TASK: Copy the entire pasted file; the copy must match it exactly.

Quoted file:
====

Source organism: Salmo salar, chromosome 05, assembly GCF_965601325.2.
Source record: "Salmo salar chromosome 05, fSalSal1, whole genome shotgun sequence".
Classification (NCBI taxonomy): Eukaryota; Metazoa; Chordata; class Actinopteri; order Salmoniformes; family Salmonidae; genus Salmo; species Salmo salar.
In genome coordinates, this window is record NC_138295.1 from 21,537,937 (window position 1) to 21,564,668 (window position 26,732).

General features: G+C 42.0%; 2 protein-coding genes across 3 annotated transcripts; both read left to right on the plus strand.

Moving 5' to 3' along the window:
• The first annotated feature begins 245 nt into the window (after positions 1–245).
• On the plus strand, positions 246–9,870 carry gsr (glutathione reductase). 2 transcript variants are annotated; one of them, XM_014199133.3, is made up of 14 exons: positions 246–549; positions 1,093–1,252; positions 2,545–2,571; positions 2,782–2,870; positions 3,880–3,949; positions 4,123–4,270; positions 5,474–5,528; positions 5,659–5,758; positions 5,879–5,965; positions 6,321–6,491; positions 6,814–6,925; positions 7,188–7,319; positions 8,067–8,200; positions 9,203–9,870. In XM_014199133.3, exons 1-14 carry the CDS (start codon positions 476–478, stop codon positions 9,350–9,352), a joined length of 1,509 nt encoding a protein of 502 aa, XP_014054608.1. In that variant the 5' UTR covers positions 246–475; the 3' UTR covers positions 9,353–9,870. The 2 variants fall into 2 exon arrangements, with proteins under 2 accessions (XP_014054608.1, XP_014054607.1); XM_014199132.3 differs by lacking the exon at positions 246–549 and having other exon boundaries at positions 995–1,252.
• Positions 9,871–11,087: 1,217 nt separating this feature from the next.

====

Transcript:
Source organism: Salmo salar, chromosome 05, assembly GCF_965601325.2.
Source record: "Salmo salar chromosome 05, fSalSal1, whole genome shotgun sequence".
Classification (NCBI taxonomy): Eukaryota; Metazoa; Chordata; class Actinopteri; order Salmoniformes; family Salmonidae; genus Salmo; species Salmo salar.
In genome coordinates, this window is record NC_138295.1 from 21,537,937 (window position 1) to 21,564,668 (window position 26,732).

General features: G+C 42.0%; 2 protein-coding genes across 3 annotated transcripts; both read left to right on the plus strand.

Moving 5' to 3' along the window:
• The first annotated feature begins 245 nt into the window (after positions 1–245).
• On the plus strand, positions 246–9,870 carry gsr (glutathione reductase). 2 transcript variants are annotated; one of them, XM_014199133.3, is made up of 14 exons: positions 246–549; positions 1,093–1,252; positions 2,545–2,571; positions 2,782–2,870; positions 3,880–3,949; positions 4,123–4,270; positions 5,474–5,528; positions 5,659–5,758; positions 5,879–5,965; positions 6,321–6,491; positions 6,814–6,925; positions 7,188–7,319; positions 8,067–8,200; positions 9,203–9,870. In XM_014199133.3, exons 1-14 carry the CDS (start codon positions 476–478, stop codon positions 9,350–9,352), a joined length of 1,509 nt encoding a protein of 502 aa, XP_014054608.1. In that variant the 5' UTR covers positions 246–475; the 3' UTR covers positions 9,353–9,870. The 2 variants fall into 2 exon arrangements, with proteins under 2 accessions (XP_014054608.1, XP_014054607.1); XM_014199132.3 differs by lacking the exon at positions 246–549 and having other exon boundaries at positions 995–1,252.
• Positions 9,871–11,087: 1,217 nt separating this feature from the next.